Just reading it makes me want to cry. I'm not sure if I could watch it.
I loved this movie so much. Great review. It was a quiet little movie but so absorbing in its intimacy and honesty. R
This sort of nepotism by a director is understandable ... actually encouraged.
Thanks for this! I hadn't heard of the movie, and those themes really resonate with me. I'll check it out.
Now for sure I want to see this movie. Thanks.
AHPilgrim sitting in Elwy Yost's chair. I love it.
Must see. I've not been to Spain, but heard about that beautiful landscape. Sounds like my kind of movie, thank you.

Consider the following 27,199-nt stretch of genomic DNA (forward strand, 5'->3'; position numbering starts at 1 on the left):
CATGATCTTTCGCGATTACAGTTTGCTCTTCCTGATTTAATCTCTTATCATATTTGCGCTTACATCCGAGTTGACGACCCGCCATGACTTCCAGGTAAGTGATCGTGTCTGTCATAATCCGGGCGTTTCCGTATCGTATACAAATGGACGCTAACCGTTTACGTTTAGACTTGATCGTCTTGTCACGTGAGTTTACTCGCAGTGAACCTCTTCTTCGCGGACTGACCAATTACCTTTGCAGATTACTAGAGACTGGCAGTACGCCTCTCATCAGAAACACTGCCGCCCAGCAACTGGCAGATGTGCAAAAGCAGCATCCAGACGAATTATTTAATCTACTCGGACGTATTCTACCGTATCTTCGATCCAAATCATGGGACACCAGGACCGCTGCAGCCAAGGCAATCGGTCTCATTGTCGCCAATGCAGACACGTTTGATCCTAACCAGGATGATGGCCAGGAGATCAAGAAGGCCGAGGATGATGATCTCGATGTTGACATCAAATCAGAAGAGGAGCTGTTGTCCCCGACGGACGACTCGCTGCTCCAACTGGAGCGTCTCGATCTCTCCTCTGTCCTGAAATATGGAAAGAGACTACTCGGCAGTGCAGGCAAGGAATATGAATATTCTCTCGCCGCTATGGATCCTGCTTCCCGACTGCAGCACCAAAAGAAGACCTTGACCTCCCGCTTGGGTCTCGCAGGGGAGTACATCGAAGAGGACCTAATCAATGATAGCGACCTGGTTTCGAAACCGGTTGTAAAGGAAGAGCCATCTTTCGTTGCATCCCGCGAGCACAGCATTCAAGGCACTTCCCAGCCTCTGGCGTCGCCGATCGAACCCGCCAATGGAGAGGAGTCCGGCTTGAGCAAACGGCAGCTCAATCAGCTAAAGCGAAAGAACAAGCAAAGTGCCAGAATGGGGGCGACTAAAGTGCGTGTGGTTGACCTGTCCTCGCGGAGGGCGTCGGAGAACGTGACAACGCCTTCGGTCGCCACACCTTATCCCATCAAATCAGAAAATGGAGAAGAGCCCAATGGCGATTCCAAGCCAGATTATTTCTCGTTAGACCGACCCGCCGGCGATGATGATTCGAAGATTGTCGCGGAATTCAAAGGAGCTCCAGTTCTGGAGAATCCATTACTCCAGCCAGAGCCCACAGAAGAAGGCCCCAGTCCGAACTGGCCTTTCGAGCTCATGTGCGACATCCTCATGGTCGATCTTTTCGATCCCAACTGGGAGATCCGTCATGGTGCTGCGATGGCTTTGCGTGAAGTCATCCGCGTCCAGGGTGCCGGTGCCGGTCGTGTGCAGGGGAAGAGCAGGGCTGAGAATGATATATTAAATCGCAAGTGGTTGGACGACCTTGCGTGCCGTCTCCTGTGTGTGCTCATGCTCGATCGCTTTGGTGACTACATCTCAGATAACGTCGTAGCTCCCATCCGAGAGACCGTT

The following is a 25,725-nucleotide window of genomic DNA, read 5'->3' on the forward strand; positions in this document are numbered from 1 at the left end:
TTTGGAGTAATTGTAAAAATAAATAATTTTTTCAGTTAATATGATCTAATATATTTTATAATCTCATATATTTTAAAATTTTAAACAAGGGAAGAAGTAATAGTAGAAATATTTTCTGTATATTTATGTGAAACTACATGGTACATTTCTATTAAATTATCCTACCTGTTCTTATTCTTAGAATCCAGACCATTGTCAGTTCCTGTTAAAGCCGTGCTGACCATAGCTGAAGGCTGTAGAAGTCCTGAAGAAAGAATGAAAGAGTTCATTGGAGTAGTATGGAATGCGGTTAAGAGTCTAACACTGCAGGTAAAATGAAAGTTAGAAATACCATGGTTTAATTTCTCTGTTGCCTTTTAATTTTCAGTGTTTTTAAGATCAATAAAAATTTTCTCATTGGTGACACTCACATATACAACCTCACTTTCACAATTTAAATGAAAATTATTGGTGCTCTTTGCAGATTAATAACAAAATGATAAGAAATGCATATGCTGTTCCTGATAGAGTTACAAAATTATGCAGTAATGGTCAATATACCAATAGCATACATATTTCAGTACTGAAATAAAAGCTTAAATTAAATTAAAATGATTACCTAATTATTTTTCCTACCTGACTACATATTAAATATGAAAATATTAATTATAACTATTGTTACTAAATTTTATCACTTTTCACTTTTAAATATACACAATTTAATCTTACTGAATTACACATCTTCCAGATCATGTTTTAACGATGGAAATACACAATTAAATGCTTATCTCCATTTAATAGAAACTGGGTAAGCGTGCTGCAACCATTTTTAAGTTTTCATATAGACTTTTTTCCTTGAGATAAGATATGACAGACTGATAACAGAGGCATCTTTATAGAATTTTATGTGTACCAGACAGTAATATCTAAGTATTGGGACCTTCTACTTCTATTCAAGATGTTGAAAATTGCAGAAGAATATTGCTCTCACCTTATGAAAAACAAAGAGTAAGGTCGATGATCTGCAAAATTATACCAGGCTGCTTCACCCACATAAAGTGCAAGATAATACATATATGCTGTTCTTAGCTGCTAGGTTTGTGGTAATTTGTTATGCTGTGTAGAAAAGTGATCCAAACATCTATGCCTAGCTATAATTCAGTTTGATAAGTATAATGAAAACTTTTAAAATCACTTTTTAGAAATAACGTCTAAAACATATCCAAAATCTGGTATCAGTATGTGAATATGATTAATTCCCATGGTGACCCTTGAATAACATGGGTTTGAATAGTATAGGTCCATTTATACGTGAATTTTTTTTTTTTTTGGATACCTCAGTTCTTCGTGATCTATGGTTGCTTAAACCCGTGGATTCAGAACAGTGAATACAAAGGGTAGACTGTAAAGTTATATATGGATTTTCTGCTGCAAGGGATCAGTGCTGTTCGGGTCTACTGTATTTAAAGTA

It is interesting, the movie has some inaccuracies, stereotypes and one egregious moment that I found quite disturbing, when I saw those gypsies dancing around in the middle of a plaza in dowtown Burgos!!!!!, please. But .... I really liked the movie. I enjoyed watching those interactions between the characters and observing the way our Scrooge changes over the course of the movie. I went to the premiere in DC with Sheen and Stevez themselves answering questions after the movie. This movie really came from their heart. I loved how father and son interacted and showed admiration for each other. This movie is close to them as it tells part of a story that is set on the place their family is from, Spain and Galicia. I will be there soon as well. Meu lar.